Wetting agents and detergents

Alkyl phenol ethoxylates

Fatty alcohol phenol ethoxylates

Neutralization agent

Acetic acid

Formic acid

Peroxide killer

Sodium thiosulphate



Sodium hydroxide

Liquid ammonia

Reducing agents

Sodium sulphide

Glucose, acetyl acetone, thiourea dioxide


Powder form of sulphur dyes

Pre-reduced dyes

Flame retardant

Bromated diphenyl ethers

Combination of inorganic salts and phosphonates

Shrink proofing


Plasma treatment

Table 3 Environmentally friendly chemical choice for wet textile processing 95

Because of the ability of sulfates flair to constitute vigorous acids, they cause pH alterations in the environment where they are present, while the phosphates also cause eutrophication in the water, so these two are poisonous in high concentrations.38

There are always apprehensions about environment throughout the dyeing process. They can be reduced awaring their resources and taking suitable precautions. According to Shukla,55 they can be categorized:

  1. Textile raw fibres may be contaminated with polluting chemicals.
  2. Dyes contain pollutants and hazardous materials.
  3. Auxiliary chemicals may have their own impact.
  4. Dyeing operations are water-intensive leading to large volumes of effluent.
  5. As far as possible recycling, reuse of the dyestuffs and chemicals should be practised.
  6. Implement overall best management practices.

Commercial dyes active substances are generally changing 20-80%. Dyes may include contaminants and hazardous substances such as nickel, copper, heavy metals, etc. and they are poisonous to marine organisms. Although they are present in small quantities in the majority of the dyes, they are extremely dangerous because of their biodegradation resistance and propensity to pile up at elevated concentrations.55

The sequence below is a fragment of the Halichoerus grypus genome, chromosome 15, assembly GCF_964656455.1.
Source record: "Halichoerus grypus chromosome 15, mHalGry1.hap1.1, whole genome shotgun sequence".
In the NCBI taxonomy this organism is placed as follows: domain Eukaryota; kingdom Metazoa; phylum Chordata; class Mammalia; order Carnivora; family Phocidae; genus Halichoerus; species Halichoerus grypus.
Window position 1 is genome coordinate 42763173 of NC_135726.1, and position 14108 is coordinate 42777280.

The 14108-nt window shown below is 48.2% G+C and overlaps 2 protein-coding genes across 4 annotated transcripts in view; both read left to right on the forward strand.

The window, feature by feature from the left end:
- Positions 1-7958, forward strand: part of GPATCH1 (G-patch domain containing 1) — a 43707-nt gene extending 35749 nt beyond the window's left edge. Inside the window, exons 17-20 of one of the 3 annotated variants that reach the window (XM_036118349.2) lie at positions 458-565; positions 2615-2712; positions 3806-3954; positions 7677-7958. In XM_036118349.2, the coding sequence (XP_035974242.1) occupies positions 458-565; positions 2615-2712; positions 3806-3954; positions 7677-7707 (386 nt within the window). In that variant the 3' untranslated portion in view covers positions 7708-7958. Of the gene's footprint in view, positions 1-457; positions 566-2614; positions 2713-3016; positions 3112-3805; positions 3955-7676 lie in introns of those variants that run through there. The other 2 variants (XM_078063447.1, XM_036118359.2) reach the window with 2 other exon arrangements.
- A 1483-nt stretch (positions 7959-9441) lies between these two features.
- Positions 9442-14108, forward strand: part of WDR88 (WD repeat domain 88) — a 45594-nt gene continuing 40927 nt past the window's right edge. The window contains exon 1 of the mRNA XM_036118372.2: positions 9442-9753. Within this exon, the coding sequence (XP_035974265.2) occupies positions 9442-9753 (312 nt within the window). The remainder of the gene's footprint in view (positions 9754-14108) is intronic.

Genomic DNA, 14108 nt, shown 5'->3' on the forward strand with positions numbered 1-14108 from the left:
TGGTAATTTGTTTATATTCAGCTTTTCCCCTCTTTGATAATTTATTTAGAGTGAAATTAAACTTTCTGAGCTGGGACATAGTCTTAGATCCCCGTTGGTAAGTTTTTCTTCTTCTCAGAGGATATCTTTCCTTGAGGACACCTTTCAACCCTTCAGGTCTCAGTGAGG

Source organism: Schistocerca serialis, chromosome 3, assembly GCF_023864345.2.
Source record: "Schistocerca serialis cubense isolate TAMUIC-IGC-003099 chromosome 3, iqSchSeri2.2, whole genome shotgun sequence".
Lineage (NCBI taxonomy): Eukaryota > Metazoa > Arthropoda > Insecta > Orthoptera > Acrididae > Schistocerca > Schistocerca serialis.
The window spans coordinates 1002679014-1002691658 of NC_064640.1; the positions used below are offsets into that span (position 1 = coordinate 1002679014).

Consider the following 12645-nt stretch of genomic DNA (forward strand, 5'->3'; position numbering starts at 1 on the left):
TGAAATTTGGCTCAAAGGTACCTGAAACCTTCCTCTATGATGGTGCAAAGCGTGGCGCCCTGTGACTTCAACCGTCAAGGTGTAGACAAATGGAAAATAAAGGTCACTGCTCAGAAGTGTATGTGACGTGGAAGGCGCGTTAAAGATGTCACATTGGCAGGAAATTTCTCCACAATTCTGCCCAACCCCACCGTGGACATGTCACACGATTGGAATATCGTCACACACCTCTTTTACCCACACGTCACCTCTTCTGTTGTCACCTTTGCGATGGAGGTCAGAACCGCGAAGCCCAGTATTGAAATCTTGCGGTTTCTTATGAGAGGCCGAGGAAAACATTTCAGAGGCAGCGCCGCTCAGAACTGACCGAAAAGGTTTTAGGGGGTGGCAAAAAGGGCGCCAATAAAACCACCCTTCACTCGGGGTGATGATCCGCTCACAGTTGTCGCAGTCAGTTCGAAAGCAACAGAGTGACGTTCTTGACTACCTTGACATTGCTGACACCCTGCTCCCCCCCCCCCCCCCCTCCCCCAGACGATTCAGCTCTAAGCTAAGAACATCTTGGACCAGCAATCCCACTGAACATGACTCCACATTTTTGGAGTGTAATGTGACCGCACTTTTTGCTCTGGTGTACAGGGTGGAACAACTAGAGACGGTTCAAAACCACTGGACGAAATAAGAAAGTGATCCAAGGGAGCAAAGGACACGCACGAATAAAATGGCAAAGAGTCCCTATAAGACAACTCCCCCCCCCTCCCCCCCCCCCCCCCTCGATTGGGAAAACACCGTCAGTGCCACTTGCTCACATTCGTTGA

Some textile auxiliaries are used in almost all stages of textile, despite adverse environmental effects. Alkyl phenol ethoxylates (APEOs) are largely utilized as detergent and wetting agent especially in scouring and bleaching stages. Their hormone-disruptive, non-biodegradable so highly durable properties bring about wastewater treatment troubles.45 NPs and nonylphenol ethoxylates usage are limited also in the EU because of their adverse impacts on mankind and surrounding.56 Non-ionic surfactants pose a special trouble. Because of their slow degradation, they cause toxic effects. Knowing the biodegradability grades is an important factor in waste treatment. There are two alternatives for slow degrading materials: either longer processing or substitution with faster separable ones. It is predicted there are over than 500 various ionic group-free surfactants in textiles and the environmental data about these compounds are inadequate.